Niger Rally Supports Coup as Bloc Imposes Sanctions on Junta

West African leaders said they’re ready to use force to restore democracy in Niger if necessary, as a massive rally in support of coup leaders marched on the French Embassy in the country.

(Bloomberg) —

West African leaders said they’re ready to use force to restore democracy in Niger if necessary, as a massive rally in support of coup leaders marched on the French Embassy in the country. 

The Economic Community of West African States on Sunday imposed far-reaching economic and diplomatic sanctions on Niger and gave the military leadership one week to reinstate deposed President Mohamed Bazoum.

Earlier, thousands of people backing the junta gathered outside the embassy in Niger’s capital, Niamey, and a door was lit on fire, the Associated Press reported, citing videos and a person who was on site. France, the former colonial power in Niger, said it will retaliate if any of its citizens are attacked, according to a statement from the Elysee.

Meanwhile, Ecowas — a 15-member coalition — closed air and land borders with Niger, froze the country’s assets at the regional central bank and state assets in commercial banks, among other measures. The junta warned the bloc not to intervene militarily to reinstate Bazoum.

“We want to once more remind Ecowas or any other adventurer, of our firm determination to defend our homeland,” Colonel Amadou Abdramane, spokesman for the junta that calls itself the National Council for the Safeguarding of the Homeland, said on state TV on Saturday night.

Aid in Jeopardy

General Abdourahamane Tiani declared himself the country’s new leader on Friday, two days after the presidential guard he leads detained Bazoum. The coup sparked international condemnation, and on Saturday the European Union and France said they had halted aid to the country, one of the world’s poorest.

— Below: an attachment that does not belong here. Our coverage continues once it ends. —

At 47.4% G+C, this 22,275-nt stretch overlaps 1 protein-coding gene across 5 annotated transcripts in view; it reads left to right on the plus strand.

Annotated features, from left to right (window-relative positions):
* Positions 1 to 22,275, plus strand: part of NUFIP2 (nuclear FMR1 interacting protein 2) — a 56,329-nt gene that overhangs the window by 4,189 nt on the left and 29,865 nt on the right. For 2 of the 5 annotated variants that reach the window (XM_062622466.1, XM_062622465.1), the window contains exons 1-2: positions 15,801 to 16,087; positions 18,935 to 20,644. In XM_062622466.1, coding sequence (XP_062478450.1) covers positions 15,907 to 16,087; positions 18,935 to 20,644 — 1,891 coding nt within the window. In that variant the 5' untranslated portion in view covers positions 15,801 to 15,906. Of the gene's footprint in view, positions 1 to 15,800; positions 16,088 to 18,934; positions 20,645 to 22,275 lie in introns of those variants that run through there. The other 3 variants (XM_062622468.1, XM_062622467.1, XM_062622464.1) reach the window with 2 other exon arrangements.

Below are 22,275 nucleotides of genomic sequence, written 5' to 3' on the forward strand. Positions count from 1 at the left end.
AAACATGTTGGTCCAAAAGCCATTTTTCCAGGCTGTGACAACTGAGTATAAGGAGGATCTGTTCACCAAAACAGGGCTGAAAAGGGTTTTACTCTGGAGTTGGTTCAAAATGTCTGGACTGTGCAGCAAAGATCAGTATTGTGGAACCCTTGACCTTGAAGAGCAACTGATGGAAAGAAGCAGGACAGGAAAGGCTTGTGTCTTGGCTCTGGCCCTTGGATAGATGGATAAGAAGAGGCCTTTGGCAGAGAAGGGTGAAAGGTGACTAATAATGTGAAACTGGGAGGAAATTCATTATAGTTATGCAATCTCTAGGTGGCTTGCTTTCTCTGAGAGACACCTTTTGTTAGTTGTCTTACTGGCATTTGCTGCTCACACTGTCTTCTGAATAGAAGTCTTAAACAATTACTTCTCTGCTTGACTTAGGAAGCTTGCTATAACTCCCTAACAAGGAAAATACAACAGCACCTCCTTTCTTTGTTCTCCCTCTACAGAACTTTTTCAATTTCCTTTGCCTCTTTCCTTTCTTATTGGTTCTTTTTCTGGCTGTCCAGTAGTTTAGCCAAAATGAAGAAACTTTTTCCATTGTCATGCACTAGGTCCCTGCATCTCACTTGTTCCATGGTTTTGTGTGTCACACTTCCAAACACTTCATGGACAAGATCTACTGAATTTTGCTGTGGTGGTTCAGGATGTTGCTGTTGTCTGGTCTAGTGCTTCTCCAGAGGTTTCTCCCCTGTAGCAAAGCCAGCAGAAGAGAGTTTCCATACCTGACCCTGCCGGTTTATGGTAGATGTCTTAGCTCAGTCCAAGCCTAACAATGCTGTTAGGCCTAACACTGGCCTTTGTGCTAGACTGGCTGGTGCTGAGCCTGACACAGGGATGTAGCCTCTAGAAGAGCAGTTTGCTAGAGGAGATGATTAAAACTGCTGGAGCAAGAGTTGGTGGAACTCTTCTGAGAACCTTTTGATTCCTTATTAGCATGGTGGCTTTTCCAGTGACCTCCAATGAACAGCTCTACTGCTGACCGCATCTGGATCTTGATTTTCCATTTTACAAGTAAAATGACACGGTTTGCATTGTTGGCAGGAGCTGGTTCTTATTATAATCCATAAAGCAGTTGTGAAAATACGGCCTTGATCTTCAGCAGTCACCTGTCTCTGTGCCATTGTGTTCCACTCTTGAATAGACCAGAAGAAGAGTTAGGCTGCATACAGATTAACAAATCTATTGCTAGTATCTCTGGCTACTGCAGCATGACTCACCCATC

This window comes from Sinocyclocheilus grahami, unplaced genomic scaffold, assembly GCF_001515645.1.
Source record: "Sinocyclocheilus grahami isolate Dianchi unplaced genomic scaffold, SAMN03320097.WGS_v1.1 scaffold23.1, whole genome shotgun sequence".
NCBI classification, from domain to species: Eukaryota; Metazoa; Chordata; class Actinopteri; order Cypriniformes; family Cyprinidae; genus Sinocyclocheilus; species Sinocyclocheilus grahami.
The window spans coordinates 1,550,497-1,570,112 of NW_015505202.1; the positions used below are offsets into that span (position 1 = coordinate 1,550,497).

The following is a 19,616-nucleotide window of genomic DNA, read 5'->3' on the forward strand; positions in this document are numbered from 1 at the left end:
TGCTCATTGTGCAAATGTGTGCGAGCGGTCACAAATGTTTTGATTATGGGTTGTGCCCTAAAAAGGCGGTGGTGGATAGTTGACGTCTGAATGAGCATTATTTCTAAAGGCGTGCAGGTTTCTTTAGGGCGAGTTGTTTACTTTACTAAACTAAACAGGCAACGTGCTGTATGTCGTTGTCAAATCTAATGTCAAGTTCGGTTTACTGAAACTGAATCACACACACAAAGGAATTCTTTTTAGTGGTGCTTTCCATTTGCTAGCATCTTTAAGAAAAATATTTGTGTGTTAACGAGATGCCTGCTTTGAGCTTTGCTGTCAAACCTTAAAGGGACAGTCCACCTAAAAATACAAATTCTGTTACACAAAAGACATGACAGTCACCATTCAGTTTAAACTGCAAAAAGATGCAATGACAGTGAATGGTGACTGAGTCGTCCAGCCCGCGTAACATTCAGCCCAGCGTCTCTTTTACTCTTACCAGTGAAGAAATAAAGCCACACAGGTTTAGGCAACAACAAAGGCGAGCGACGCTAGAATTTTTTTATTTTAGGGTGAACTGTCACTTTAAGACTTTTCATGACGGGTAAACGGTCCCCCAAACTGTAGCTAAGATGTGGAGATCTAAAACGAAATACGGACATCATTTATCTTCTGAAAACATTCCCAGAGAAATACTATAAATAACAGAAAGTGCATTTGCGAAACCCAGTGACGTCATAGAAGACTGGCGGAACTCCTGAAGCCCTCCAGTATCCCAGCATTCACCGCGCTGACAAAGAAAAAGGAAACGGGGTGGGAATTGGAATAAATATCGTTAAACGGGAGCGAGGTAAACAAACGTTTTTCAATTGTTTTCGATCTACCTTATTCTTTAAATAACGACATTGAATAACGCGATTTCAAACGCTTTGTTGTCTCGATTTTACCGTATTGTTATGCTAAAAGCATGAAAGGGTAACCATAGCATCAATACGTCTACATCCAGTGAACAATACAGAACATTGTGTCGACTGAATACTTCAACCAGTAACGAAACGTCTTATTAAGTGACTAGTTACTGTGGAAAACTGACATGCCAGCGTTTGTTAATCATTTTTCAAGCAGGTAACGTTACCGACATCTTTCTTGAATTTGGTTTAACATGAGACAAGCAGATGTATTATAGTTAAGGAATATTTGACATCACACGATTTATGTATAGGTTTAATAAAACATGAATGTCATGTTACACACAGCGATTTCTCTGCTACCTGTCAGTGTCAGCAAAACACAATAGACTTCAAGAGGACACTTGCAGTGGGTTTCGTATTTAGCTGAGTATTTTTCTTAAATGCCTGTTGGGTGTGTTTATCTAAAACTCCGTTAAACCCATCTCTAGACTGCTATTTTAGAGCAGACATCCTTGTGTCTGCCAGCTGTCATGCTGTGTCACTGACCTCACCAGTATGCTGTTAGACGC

Niger has long been a key ally to the EU and the US in the global fight against jihadists in the region. It receives receives nearly $2 billion in annual development aid, according to the World Bank.

France, which has 1,500 troops stationed in Niger, said it had suspended aid that amounted to €120 million ($132 million) last year. The EU, which has committed €503 million in development aid from 2021-2024, announced “the immediate cessation of budget support” and security cooperation, its top diplomat Josep Borrell said in a statement.

US security and development assistance was also “in jeopardy,” Secretary of State Antony Blinken said at a press conference on Saturday.

Read more: What’s Driving Coups in Niger and Across West Africa?: QuickTake

Niger has been considered a reliable partner to the West in Africa’s Sahel region, which has experienced persistent political and economic instability. France and the US maintain bases in the country as part of international efforts to fight jihadists, while the EU sees it as an ally in its efforts to tackle illegal immigration from Africa.

The coup in Niger creates a belt of military-run countries that stretches from the Atlantic Ocean to the Red Sea, many of which are less friendly with the West than they are with Russia, which has made inroads in the region in recent years partly through the Wagner Group.

Protesters in Niamey carried French flags tipped on the side so the blue-white-red lines became vertical, resembling the Russian flag.  They denounced France, the US and the African Union, while calling for Russian backing. 

On Sunday, Chad’s military ruler, Interim President Mahamat Deby Itno, was in Niamey to help resolve the crisis, AFP reported. 

–With assistance from Angelina Rascouet.

(Updates with details of sanctions, rally from first paragraph.)

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